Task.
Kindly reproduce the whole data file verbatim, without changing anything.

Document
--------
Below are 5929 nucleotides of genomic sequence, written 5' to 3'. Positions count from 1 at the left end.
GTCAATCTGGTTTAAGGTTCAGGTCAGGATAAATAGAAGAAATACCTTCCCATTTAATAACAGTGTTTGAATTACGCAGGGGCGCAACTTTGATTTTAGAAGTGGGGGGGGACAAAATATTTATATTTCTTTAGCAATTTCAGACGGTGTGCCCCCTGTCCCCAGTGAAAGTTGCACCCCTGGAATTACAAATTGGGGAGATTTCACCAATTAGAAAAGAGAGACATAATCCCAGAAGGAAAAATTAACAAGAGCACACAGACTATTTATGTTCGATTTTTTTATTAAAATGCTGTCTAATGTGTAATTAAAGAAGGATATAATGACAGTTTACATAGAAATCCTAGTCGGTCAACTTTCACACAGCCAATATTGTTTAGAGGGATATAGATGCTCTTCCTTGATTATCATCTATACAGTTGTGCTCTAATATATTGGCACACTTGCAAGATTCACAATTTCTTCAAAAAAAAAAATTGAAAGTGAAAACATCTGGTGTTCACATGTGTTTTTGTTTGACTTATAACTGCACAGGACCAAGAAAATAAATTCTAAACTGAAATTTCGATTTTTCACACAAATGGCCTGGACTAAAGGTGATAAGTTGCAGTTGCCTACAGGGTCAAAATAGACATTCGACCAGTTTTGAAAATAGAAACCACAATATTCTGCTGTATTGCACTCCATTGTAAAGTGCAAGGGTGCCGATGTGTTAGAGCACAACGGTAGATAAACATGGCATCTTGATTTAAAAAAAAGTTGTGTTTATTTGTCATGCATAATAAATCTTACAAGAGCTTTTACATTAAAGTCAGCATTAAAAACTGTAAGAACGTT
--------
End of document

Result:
Below are 5929 nucleotides of genomic sequence, written 5' to 3'. Positions count from 1 at the left end.
GTCAATCTGGTTTAAGGTTCAGGTCAGGATAAATAGAAGAAATACCTTCCCATTTAATAACAGTGTTTGAATTACGCAGGGGCGCAACTTTGATTTTAGAAGTGGGGGGGGACAAAATATTTATATTTCTTTAGCAATTTCAGACGGTGTGCCCCCTGTCCCCAGTGAAAGTTGCACCCCTGGAATTACAAATTGGGGAGATTTCACCAATTAGAAAAGAGAGACATAATCCCAGAAGGAAAAATTAACAAGAGCACACAGACTATTTATGTTCGATTTTTTTATTAAAATGCTGTCTAATGTGTAATTAAAGAAGGATATAATGACAGTTTACATAGAAATCCTAGTCGGTCAACTTTCACACAGCCAATATTGTTTAGAGGGATATAGATGCTCTTCCTTGATTATCATCTATACAGTTGTGCTCTAATATATTGGCACACTTGCAAGATTCACAATTTCTTCAAAAAAAAAAATTGAAAGTGAAAACATCTGGTGTTCACATGTGTTTTTGTTTGACTTATAACTGCACAGGACCAAGAAAATAAATTCTAAACTGAAATTTCGATTTTTCACACAAATGGCCTGGACTAAAGGTGATAAGTTGCAGTTGCCTACAGGGTCAAAATAGACATTCGACCAGTTTTGAAAATAGAAACCACAATATTCTGCTGTATTGCACTCCATTGTAAAGTGCAAGGGTGCCGATGTGTTAGAGCACAACGGTAGATAAACATGGCATCTTGATTTAAAAAAAAGTTGTGTTTATTTGTCATGCATAATAAATCTTACAAGAGCTTTTACATTAAAGTCAGCATTAAAAACTGTAAGAACGTT